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Tight Credit, Better Economy Meant Rising Rents in May

Summer, the season of pricier rentals, is coming. And recent trends continue: rents are rising, concessions are falling, and there aren’t many bright spots in the data for tenants. The May 2013 Elliman report on Manhattan and Brooklyn rents is out today, and in Manhattan, the median rent rose 3.5 percent above the levels from a year ago. The median Manhattan rent is now $3,200/month. Rents have now been rising for almost two years, and graph guru/report preparer Jonathan Miller attributes the increases to tight credit and an improving city economy. (That improving economy, in fact, is the only positive JMillz sees for renters in the data, and then only in a macro, “it’s a good sign for NYC” way.) The vacancy rate has fallen to 1.60 percent (from 2.51 percent a year ago), and new rentals declined, suggesting that tenants are staying put rather than setting off in search of better deals when their leases come up for renewal. (Citi Habitats, as usual, has slightly different numbers on all this, putting the average rent for may at $3,448/month compared to Elliman’s $3,951/month and the vacancy rate at 1.09 percent.) Only 4.4 percent of leases included concessions, and the concessions were only a bit more than a month of free rent.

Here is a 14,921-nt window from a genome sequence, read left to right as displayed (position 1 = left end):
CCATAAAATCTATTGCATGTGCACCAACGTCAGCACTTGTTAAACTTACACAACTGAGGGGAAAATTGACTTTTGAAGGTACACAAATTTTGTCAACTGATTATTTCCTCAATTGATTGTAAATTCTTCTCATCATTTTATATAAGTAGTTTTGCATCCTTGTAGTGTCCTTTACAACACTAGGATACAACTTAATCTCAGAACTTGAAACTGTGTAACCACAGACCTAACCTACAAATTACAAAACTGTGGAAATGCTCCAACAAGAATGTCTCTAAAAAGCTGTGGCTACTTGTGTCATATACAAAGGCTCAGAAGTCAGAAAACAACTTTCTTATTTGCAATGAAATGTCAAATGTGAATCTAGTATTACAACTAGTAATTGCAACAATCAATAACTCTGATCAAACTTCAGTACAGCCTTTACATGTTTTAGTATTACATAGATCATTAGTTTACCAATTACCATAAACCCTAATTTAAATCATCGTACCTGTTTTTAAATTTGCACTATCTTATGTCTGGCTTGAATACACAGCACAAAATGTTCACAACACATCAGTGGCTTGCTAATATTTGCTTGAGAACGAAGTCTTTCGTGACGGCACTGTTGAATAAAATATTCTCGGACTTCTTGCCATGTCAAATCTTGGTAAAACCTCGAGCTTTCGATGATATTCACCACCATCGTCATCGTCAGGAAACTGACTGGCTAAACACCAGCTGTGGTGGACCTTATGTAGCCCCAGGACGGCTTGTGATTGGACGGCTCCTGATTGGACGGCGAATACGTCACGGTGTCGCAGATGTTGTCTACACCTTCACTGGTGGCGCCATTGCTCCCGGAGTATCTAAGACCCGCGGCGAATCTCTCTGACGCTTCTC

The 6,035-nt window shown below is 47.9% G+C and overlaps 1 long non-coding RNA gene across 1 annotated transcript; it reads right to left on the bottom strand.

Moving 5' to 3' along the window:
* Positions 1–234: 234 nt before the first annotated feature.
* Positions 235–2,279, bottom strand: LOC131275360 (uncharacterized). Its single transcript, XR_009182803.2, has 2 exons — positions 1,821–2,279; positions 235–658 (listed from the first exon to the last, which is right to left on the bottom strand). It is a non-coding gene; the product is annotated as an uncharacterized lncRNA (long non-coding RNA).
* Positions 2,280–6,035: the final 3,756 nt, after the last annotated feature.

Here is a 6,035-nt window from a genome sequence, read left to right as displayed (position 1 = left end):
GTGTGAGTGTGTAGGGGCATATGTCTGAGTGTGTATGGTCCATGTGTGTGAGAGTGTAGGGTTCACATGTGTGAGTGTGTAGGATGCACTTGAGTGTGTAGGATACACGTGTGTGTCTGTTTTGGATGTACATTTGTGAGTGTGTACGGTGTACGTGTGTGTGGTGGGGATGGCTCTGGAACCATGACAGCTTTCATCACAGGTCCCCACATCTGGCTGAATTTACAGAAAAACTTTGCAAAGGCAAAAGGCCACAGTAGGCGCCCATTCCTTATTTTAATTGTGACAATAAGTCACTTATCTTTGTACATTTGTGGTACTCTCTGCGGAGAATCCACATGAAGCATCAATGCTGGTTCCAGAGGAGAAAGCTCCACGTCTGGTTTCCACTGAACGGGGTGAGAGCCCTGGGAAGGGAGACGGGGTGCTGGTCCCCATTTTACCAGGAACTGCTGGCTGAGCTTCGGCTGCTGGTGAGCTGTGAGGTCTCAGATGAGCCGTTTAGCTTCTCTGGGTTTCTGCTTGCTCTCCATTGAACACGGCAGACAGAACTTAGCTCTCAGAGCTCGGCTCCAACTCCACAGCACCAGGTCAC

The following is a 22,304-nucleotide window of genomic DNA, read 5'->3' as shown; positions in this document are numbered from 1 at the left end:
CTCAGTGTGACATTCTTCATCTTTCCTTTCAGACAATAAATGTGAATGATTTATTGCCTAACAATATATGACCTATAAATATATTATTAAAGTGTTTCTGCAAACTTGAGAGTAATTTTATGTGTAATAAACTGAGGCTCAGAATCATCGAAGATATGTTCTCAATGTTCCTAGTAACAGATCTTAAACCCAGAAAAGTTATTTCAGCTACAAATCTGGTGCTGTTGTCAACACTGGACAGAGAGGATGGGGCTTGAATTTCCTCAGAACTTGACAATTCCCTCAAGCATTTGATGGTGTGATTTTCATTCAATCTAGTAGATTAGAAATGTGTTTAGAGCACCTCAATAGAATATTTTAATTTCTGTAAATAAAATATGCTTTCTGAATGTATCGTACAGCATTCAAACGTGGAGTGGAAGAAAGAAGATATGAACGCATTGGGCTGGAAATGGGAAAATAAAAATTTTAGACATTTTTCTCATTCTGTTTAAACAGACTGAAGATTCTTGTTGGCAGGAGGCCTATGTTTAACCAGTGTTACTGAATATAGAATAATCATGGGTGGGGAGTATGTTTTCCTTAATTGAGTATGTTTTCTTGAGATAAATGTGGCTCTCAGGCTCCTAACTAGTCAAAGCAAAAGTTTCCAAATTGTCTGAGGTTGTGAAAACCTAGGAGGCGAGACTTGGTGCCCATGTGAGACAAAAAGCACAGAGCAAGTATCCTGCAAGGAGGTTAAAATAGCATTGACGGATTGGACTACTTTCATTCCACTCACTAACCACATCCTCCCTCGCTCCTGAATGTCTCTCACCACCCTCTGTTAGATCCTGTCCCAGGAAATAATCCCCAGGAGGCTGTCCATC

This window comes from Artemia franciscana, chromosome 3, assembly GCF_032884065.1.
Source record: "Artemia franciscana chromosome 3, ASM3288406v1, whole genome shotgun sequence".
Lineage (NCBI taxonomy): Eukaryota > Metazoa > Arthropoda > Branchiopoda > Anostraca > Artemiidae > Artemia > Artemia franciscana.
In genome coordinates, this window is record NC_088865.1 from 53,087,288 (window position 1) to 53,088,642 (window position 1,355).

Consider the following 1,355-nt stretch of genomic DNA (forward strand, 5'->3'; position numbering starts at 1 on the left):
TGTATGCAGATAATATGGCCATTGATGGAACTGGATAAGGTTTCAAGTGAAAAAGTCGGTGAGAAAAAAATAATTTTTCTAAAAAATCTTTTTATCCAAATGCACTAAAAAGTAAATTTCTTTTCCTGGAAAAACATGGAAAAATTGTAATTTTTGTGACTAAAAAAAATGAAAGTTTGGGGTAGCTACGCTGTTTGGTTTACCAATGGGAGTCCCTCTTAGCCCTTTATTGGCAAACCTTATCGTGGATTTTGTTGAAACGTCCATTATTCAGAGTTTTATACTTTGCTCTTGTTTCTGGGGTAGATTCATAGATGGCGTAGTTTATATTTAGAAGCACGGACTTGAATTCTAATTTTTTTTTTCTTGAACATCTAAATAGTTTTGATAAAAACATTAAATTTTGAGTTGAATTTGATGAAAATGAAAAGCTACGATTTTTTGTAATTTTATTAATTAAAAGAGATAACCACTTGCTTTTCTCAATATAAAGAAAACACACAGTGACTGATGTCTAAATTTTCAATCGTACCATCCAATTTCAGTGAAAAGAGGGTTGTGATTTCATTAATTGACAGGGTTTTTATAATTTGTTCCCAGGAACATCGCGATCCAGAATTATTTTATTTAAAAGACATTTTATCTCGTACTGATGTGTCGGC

In Brooklyn, though the tight credit/higher employment factors are the same, the rental market is more volatile than in Manhattan. The median rent fell to $2,579/month in May, a drop of 3 percent. The number of new rentals rose 23.5 percent, a statistic hinting that Brooklyn renters aren’t so willing to go along with their landlords’ pricing as Manhattan residents are. Since rents started rising in Brooklyn about six months before they started in Manhattan, JMillz explains, Brooklyn landlords probably aren’t quite as in sync with the market as their Manhattan counterparts.

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